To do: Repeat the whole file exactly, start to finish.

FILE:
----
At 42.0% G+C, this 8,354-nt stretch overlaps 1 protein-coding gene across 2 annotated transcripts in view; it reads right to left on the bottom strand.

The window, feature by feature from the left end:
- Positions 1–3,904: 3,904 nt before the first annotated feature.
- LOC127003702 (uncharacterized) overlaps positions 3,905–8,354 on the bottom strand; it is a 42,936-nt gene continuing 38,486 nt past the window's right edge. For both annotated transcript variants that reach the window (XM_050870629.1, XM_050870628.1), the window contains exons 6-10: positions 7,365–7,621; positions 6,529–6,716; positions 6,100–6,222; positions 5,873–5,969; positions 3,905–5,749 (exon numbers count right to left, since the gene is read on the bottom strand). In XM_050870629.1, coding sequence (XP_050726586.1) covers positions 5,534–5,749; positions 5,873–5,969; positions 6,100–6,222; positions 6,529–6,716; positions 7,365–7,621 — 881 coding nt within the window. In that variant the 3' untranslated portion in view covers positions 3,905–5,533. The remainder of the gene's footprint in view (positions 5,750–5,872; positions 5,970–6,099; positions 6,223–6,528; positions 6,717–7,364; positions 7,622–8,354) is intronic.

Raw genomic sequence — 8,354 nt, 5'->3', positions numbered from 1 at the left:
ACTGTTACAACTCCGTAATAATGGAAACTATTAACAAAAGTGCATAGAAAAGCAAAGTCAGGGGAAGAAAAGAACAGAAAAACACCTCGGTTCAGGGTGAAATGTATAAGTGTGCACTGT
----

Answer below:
At 42.0% G+C, this 8,354-nt stretch overlaps 1 protein-coding gene across 2 annotated transcripts in view; it reads right to left on the bottom strand.

The window, feature by feature from the left end:
- Positions 1–3,904: 3,904 nt before the first annotated feature.
- LOC127003702 (uncharacterized) overlaps positions 3,905–8,354 on the bottom strand; it is a 42,936-nt gene continuing 38,486 nt past the window's right edge. For both annotated transcript variants that reach the window (XM_050870629.1, XM_050870628.1), the window contains exons 6-10: positions 7,365–7,621; positions 6,529–6,716; positions 6,100–6,222; positions 5,873–5,969; positions 3,905–5,749 (exon numbers count right to left, since the gene is read on the bottom strand). In XM_050870629.1, coding sequence (XP_050726586.1) covers positions 5,534–5,749; positions 5,873–5,969; positions 6,100–6,222; positions 6,529–6,716; positions 7,365–7,621 — 881 coding nt within the window. In that variant the 3' untranslated portion in view covers positions 3,905–5,533. The remainder of the gene's footprint in view (positions 5,750–5,872; positions 5,970–6,099; positions 6,223–6,528; positions 6,717–7,364; positions 7,622–8,354) is intronic.

Raw genomic sequence — 8,354 nt, 5'->3', positions numbered from 1 at the left:
ACTGTTACAACTCCGTAATAATGGAAACTATTAACAAAAGTGCATAGAAAAGCAAAGTCAGGGGAAGAAAAGAACAGAAAAACACCTCGGTTCAGGGTGAAATGTATAAGTGTGCACTGT